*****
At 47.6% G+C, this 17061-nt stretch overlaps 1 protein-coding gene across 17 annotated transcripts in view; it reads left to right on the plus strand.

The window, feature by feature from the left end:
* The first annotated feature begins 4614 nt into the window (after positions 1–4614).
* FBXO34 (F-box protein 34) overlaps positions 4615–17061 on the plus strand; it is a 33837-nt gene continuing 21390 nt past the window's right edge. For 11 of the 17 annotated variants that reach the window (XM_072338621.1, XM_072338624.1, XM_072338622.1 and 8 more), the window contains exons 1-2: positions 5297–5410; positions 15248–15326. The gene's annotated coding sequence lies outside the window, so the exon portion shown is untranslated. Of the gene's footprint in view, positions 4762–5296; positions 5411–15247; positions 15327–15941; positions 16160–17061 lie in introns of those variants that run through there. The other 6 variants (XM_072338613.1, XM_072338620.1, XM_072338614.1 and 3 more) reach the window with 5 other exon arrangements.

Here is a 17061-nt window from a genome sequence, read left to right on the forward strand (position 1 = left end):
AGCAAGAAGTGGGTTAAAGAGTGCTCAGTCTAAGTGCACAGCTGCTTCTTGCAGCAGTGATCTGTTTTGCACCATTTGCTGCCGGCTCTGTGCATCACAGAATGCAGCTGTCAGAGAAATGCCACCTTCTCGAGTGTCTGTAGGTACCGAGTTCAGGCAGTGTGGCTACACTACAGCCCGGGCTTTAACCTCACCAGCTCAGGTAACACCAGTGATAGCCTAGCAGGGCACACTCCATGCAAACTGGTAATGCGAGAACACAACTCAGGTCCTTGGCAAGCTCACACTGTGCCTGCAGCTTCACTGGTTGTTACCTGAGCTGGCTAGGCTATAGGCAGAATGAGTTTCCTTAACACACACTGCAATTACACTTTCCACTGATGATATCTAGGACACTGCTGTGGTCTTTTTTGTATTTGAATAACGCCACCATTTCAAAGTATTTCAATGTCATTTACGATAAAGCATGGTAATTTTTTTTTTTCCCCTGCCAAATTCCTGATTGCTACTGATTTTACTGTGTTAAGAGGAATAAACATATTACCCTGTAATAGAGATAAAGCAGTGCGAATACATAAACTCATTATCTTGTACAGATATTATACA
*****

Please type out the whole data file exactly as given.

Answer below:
At 47.6% G+C, this 17061-nt stretch overlaps 1 protein-coding gene across 17 annotated transcripts in view; it reads left to right on the plus strand.

The window, feature by feature from the left end:
* The first annotated feature begins 4614 nt into the window (after positions 1–4614).
* FBXO34 (F-box protein 34) overlaps positions 4615–17061 on the plus strand; it is a 33837-nt gene continuing 21390 nt past the window's right edge. For 11 of the 17 annotated variants that reach the window (XM_072338621.1, XM_072338624.1, XM_072338622.1 and 8 more), the window contains exons 1-2: positions 5297–5410; positions 15248–15326. The gene's annotated coding sequence lies outside the window, so the exon portion shown is untranslated. Of the gene's footprint in view, positions 4762–5296; positions 5411–15247; positions 15327–15941; positions 16160–17061 lie in introns of those variants that run through there. The other 6 variants (XM_072338613.1, XM_072338620.1, XM_072338614.1 and 3 more) reach the window with 5 other exon arrangements.

Here is a 17061-nt window from a genome sequence, read left to right on the forward strand (position 1 = left end):
AGCAAGAAGTGGGTTAAAGAGTGCTCAGTCTAAGTGCACAGCTGCTTCTTGCAGCAGTGATCTGTTTTGCACCATTTGCTGCCGGCTCTGTGCATCACAGAATGCAGCTGTCAGAGAAATGCCACCTTCTCGAGTGTCTGTAGGTACCGAGTTCAGGCAGTGTGGCTACACTACAGCCCGGGCTTTAACCTCACCAGCTCAGGTAACACCAGTGATAGCCTAGCAGGGCACACTCCATGCAAACTGGTAATGCGAGAACACAACTCAGGTCCTTGGCAAGCTCACACTGTGCCTGCAGCTTCACTGGTTGTTACCTGAGCTGGCTAGGCTATAGGCAGAATGAGTTTCCTTAACACACACTGCAATTACACTTTCCACTGATGATATCTAGGACACTGCTGTGGTCTTTTTTGTATTTGAATAACGCCACCATTTCAAAGTATTTCAATGTCATTTACGATAAAGCATGGTAATTTTTTTTTTTCCCCTGCCAAATTCCTGATTGCTACTGATTTTACTGTGTTAAGAGGAATAAACATATTACCCTGTAATAGAGATAAAGCAGTGCGAATACATAAACTCATTATCTTGTACAGATATTATACA